Being late is rude. I get that. I have frequently been on the giving and receiving end of lateness, and it feels bad either way.
But I’m going to finally confess something that I think you all need to know: I, myself, am an organized, respectful, timely person who just happens to be raising little people who want to make me look bad in front of others. Yep, it’s true.
Here are the reasons why it’s not my fault when I’m late:
1. My 3-year-old daughter’s greatest desire is to thwart me with her fashion choices. She’s an adorable child who insists on looking like a hot mess every time she walks out the door. And for those of you who say, “You are her mother. You should have control,” well, the only thing I can say is that this one can make a Buddhist monk look indecisive.
2. My 8-year-old son’s greatest desire is to be doing anything besides what he should be doing, including arguing the many-layered dimensions of sock-wearing, purposely making his sister lose her mind, and hiding and creating detailed vampire maps while he is supposed to be brushing his teeth
3. The pre-activity food refusal. Murphy’s Law of Children states that children are only hungry when miles from any sustenance.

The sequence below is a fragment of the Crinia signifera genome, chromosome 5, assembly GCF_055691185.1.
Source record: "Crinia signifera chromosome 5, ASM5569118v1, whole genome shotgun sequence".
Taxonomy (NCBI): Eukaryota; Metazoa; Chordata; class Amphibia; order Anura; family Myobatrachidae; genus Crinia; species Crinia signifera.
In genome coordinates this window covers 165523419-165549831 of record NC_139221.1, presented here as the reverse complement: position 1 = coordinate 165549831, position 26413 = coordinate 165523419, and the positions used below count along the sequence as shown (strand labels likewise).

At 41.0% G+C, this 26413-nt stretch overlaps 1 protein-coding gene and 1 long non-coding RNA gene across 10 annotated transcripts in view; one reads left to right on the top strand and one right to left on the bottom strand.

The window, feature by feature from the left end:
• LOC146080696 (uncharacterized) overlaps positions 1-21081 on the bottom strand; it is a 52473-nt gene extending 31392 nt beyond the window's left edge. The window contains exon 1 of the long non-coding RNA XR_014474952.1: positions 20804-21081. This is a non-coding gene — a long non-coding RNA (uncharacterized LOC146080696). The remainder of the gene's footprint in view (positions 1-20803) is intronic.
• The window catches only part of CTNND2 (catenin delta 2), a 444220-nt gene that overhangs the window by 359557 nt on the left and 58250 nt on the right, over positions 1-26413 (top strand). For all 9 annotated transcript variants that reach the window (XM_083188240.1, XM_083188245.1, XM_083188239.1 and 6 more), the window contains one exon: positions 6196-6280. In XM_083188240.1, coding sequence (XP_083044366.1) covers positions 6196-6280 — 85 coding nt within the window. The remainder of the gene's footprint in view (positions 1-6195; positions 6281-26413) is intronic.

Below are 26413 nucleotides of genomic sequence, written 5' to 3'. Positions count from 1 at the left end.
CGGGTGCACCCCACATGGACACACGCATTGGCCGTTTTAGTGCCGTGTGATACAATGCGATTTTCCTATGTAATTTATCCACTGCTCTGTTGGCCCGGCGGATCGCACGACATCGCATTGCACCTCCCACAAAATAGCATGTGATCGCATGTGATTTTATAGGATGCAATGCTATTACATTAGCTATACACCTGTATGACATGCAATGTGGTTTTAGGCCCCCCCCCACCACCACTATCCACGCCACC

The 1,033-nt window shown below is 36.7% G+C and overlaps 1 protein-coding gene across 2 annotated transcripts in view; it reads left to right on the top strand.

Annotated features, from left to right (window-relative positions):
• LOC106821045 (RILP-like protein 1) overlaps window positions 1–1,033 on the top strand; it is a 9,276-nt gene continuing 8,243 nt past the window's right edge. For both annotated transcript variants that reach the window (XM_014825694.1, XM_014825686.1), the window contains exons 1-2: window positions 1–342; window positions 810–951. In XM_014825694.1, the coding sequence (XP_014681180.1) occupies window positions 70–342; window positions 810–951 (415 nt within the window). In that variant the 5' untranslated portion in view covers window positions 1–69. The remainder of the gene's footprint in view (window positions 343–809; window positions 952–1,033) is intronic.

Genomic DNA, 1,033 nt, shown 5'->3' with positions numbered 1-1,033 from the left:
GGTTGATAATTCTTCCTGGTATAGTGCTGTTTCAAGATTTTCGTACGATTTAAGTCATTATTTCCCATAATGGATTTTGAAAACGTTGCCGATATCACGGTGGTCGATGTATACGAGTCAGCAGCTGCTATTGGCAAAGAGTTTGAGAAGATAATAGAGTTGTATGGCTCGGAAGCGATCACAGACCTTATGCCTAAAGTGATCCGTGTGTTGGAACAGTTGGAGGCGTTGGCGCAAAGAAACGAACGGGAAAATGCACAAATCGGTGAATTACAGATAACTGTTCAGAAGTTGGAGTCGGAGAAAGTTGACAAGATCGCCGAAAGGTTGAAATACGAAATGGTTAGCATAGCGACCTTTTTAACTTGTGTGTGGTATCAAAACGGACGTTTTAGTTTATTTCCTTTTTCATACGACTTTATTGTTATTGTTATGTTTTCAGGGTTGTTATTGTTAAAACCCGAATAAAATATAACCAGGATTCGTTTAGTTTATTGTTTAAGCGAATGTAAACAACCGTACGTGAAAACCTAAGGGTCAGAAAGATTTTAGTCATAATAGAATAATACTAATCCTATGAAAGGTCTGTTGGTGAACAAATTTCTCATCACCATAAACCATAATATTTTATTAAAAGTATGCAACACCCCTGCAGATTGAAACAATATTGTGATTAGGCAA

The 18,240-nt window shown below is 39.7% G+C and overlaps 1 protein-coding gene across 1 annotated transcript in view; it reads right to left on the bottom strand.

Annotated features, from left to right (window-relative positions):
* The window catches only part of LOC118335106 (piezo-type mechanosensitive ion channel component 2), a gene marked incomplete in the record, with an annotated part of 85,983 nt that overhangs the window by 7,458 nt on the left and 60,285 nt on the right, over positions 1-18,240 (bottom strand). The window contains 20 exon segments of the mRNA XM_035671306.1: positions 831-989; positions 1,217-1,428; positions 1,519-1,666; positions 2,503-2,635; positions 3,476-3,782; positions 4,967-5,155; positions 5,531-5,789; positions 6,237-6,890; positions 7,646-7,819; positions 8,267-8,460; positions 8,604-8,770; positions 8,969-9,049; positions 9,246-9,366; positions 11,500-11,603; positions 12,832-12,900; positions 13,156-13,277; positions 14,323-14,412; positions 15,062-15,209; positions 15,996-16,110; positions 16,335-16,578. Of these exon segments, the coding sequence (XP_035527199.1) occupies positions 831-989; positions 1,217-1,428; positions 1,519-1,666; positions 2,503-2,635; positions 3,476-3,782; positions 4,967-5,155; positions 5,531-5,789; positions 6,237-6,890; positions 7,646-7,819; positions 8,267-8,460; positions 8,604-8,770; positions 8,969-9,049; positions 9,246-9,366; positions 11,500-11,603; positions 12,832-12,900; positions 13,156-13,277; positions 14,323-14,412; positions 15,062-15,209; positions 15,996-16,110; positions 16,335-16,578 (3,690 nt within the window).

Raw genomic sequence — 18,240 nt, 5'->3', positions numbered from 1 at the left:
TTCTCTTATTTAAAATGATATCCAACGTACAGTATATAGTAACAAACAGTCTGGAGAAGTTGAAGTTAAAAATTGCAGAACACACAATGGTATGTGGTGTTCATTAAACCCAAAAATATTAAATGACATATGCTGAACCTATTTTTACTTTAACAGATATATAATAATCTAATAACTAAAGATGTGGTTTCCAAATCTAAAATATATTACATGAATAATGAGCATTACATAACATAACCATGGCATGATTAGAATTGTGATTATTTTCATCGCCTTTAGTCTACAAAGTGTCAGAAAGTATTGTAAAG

4. My kids move like they have cement in their underpants. And if I say, “Hurry up!” the cement seeps down into their shoes and they just stand there and look at me until I turn that shade of purple that finally frightens them into action.
5. They are very unhelpful people. I would say completely useless. They have no interest in whether or not they make it anywhere on time, and their arms are weak noodles that can’t even carry a grocery bag.
6. The stuff. The snacks, the water, the extra clothes, the oversized bag of random shit that goes with us everywhere and has begun to pile so high that we are a driving advertisement for Car Hoarders R Us and birth control.
7. The inevitable meltdown. Usually by me, somewhere between the house and car, because they are seriously still just standing there.
8. The last-second poop ambush. This happens so frequently that I have come to think that the sound of the buckle clicking on the cars eat activates my daughter’s bowels.
9. Their faces! They are getting older, so I don’t typically take a good, hard look at their faces until we are driving out of the driveway, and then I’m scared at the amount of stuff that has accumulated. My daughter could usually eat lunch from what I scrape off of her face.
10. My forgotten stuff. Because I am so freaked out about forgetting Hello Kitty! and also a trough of water for my son who is a very thirsty car passenger, I inevitably forget where I’m going, what I’m doing and why I care.
So I will apologize in advance if, the next time we schedule something together, I show up a little frazzled and worn. I’ll cut you some slack too.
And please also know that I did not pick out that child’s outfit.